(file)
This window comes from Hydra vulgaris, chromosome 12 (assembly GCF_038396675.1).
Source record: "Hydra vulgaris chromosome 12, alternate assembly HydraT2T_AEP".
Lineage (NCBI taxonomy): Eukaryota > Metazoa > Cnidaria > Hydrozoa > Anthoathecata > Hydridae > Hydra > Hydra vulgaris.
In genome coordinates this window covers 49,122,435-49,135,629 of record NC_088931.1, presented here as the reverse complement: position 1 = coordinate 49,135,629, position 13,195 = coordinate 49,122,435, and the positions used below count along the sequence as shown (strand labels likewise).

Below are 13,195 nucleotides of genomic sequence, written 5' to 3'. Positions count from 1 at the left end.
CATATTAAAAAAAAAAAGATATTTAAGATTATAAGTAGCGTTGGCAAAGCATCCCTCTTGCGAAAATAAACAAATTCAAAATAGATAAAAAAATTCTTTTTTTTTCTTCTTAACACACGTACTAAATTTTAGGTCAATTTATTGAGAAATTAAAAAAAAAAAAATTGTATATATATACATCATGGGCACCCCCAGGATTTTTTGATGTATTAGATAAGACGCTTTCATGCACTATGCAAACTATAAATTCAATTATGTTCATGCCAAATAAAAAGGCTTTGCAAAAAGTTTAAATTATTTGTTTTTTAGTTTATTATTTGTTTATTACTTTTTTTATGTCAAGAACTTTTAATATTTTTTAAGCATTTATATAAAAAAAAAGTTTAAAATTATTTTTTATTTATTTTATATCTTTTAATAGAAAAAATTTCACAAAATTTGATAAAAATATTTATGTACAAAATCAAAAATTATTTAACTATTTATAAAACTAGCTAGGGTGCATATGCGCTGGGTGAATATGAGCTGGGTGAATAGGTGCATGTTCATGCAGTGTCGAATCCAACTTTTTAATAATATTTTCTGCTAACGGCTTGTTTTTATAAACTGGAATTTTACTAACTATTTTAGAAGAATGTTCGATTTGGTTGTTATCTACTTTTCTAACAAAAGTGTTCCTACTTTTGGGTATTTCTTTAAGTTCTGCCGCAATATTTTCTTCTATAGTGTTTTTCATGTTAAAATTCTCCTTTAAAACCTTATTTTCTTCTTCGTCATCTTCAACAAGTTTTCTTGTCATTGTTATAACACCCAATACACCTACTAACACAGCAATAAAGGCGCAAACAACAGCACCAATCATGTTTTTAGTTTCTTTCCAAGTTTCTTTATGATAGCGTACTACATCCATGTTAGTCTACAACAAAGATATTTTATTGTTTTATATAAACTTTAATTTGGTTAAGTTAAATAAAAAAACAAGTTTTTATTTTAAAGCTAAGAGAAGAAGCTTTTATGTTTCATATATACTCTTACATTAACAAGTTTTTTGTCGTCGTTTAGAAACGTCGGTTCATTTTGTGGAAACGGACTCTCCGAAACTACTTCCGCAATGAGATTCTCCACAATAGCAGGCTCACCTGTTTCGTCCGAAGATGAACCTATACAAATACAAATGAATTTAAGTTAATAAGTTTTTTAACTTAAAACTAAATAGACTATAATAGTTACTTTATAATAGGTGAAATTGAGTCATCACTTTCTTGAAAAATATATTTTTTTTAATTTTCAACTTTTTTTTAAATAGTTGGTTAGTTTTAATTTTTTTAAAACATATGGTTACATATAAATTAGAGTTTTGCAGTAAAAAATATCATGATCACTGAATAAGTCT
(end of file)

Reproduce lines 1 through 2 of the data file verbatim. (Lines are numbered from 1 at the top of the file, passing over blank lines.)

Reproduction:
This window comes from Hydra vulgaris, chromosome 12 (assembly GCF_038396675.1).
Source record: "Hydra vulgaris chromosome 12, alternate assembly HydraT2T_AEP".